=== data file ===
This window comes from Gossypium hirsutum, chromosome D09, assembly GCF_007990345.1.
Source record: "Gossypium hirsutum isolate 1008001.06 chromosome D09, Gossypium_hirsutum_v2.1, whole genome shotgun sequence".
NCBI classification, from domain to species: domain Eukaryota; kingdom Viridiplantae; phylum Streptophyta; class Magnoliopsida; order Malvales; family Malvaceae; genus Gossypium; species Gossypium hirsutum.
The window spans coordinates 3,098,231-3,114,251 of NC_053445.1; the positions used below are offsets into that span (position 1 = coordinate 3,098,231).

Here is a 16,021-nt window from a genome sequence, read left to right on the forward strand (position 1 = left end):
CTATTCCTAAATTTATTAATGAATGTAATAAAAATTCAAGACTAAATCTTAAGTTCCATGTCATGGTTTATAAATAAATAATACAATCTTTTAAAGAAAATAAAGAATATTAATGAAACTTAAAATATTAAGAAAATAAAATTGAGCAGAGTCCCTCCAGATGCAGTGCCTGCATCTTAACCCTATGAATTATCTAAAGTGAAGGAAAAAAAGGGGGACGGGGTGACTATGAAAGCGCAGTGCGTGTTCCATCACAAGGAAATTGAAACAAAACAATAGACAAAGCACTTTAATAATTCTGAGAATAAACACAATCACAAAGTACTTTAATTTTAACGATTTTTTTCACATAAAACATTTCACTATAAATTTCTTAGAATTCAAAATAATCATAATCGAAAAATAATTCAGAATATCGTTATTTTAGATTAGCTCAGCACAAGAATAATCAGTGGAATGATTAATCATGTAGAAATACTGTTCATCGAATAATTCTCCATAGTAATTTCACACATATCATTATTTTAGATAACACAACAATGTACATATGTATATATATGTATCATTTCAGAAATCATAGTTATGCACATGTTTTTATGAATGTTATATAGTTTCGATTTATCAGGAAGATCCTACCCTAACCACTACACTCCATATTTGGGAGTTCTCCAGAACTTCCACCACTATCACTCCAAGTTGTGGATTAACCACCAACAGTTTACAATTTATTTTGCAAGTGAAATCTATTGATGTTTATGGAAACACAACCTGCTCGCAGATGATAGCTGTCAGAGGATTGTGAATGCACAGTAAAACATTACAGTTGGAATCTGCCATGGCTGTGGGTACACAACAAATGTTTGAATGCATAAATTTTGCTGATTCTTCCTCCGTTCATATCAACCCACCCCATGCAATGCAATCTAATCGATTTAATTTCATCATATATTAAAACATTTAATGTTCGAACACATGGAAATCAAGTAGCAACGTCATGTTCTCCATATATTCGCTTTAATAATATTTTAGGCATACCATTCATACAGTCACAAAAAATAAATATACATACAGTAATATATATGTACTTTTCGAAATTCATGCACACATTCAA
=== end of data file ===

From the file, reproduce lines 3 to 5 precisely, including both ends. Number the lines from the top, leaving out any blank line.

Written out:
NCBI classification, from domain to species: domain Eukaryota; kingdom Viridiplantae; phylum Streptophyta; class Magnoliopsida; order Malvales; family Malvaceae; genus Gossypium; species Gossypium hirsutum.
The window spans coordinates 3,098,231-3,114,251 of NC_053445.1; the positions used below are offsets into that span (position 1 = coordinate 3,098,231).

Here is a 16,021-nt window from a genome sequence, read left to right on the forward strand (position 1 = left end):